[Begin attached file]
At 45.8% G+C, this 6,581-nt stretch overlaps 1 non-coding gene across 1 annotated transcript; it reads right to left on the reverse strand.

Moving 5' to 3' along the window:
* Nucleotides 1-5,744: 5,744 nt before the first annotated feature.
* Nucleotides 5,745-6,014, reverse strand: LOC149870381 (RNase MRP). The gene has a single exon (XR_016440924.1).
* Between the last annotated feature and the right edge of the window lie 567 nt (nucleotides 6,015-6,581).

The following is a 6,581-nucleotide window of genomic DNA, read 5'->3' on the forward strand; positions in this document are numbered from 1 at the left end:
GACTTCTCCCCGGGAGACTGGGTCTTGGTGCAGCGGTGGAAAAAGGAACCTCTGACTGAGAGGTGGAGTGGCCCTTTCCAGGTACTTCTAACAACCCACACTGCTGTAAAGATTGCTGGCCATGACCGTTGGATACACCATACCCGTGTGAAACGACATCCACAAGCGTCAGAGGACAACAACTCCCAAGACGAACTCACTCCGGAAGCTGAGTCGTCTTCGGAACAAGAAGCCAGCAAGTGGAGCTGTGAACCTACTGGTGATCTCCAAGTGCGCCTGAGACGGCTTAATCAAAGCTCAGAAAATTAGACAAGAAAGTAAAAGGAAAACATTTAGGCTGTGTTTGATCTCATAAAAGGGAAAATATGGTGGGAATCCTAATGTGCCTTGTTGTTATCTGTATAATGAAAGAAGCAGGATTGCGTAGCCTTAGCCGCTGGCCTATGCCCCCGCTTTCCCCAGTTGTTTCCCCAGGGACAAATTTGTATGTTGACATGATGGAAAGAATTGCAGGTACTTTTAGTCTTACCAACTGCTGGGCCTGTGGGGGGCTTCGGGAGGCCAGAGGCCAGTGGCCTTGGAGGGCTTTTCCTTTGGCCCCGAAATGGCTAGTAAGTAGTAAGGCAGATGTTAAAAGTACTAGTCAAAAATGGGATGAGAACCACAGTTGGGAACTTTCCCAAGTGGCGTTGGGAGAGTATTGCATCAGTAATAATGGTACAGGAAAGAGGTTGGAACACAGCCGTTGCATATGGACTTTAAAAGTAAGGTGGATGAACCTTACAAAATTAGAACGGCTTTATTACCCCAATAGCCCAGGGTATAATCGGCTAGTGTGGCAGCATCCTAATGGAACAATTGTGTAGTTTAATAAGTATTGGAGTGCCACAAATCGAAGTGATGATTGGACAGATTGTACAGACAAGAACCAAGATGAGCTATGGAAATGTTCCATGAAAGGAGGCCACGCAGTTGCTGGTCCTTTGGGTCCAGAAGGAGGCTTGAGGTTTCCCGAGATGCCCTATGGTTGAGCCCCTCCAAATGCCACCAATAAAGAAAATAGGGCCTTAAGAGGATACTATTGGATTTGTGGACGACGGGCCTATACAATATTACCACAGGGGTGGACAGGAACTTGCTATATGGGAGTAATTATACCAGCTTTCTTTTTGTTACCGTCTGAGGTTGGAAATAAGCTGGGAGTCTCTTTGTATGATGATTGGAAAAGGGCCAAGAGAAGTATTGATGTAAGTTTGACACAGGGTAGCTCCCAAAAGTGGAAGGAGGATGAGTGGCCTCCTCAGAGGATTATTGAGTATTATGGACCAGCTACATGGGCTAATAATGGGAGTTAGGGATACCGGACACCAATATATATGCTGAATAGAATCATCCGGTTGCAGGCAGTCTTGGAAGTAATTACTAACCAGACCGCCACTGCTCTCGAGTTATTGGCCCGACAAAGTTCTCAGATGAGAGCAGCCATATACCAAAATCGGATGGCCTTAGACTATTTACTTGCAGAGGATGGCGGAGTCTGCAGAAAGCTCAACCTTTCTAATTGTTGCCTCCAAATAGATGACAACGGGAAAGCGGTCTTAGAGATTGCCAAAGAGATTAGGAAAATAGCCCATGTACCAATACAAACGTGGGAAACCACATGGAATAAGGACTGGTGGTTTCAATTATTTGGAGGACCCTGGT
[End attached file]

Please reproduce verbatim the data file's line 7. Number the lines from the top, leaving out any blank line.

GACTTCTCCCCGGGAGACTGGGTCTTGGTGCAGCGGTGGAAAAAGGAACCTCTGACTGAGAGGTGGAGTGGCCCTTTCCAGGTACTTCTAACAACCCACACTGCTGTAAAGATTGCTGGCCATGACCGTTGGATACACCATACCCGTGTGAAACGACATCCACAAGCGTCAGAGGACAACAACTCCCAAGACGAACTCACTCCGGAAGCTGAGTCGTCTTCGGAACAAGAAGCCAGCAAGTGGAGCTGTGAACCTACTGGTGATCTCCAAGTGCGCCTGAGACGGCTTAATCAAAGCTCAGAAAATTAGACAAGAAAGTAAAAGGAAAACATTTAGGCTGTGTTTGATCTCATAAAAGGGAAAATATGGTGGGAATCCTAATGTGCCTTGTTGTTATCTGTATAATGAAAGAAGCAGGATTGCGTAGCCTTAGCCGCTGGCCTATGCCCCCGCTTTCCCCAGTTGTTTCCCCAGGGACAAATTTGTATGTTGACATGATGGAAAGAATTGCAGGTACTTTTAGTCTTACCAACTGCTGGGCCTGTGGGGGGCTTCGGGAGGCCAGAGGCCAGTGGCCTTGGAGGGCTTTTCCTTTGGCCCCGAAATGGCTAGTAAGTAGTAAGGCAGATGTTAAAAGTACTAGTCAAAAATGGGATGAGAACCACAGTTGGGAACTTTCCCAAGTGGCGTTGGGAGAGTATTGCATCAGTAATAATGGTACAGGAAAGAGGTTGGAACACAGCCGTTGCATATGGACTTTAAAAGTAAGGTGGATGAACCTTACAAAATTAGAACGGCTTTATTACCCCAATAGCCCAGGGTATAATCGGCTAGTGTGGCAGCATCCTAATGGAACAATTGTGTAGTTTAATAAGTATTGGAGTGCCACAAATCGAAGTGATGATTGGACAGATTGTACAGACAAGAACCAAGATGAGCTATGGAAATGTTCCATGAAAGGAGGCCACGCAGTTGCTGGTCCTTTGGGTCCAGAAGGAGGCTTGAGGTTTCCCGAGATGCCCTATGGTTGAGCCCCTCCAAATGCCACCAATAAAGAAAATAGGGCCTTAAGAGGATACTATTGGATTTGTGGACGACGGGCCTATACAATATTACCACAGGGGTGGACAGGAACTTGCTATATGGGAGTAATTATACCAGCTTTCTTTTTGTTACCGTCTGAGGTTGGAAATAAGCTGGGAGTCTCTTTGTATGATGATTGGAAAAGGGCCAAGAGAAGTATTGATGTAAGTTTGACACAGGGTAGCTCCCAAAAGTGGAAGGAGGATGAGTGGCCTCCTCAGAGGATTATTGAGTATTATGGACCAGCTACATGGGCTAATAATGGGAGTTAGGGATACCGGACACCAATATATATGCTGAATAGAATCATCCGGTTGCAGGCAGTCTTGGAAGTAATTACTAACCAGACCGCCACTGCTCTCGAGTTATTGGCCCGACAAAGTTCTCAGATGAGAGCAGCCATATACCAAAATCGGATGGCCTTAGACTATTTACTTGCAGAGGATGGCGGAGTCTGCAGAAAGCTCAACCTTTCTAATTGTTGCCTCCAAATAGATGACAACGGGAAAGCGGTCTTAGAGATTGCCAAAGAGATTAGGAAAATAGCCCATGTACCAATACAAACGTGGGAAACCACATGGAATAAGGACTGGTGGTTTCAATTATTTGGAGGACCCTGGT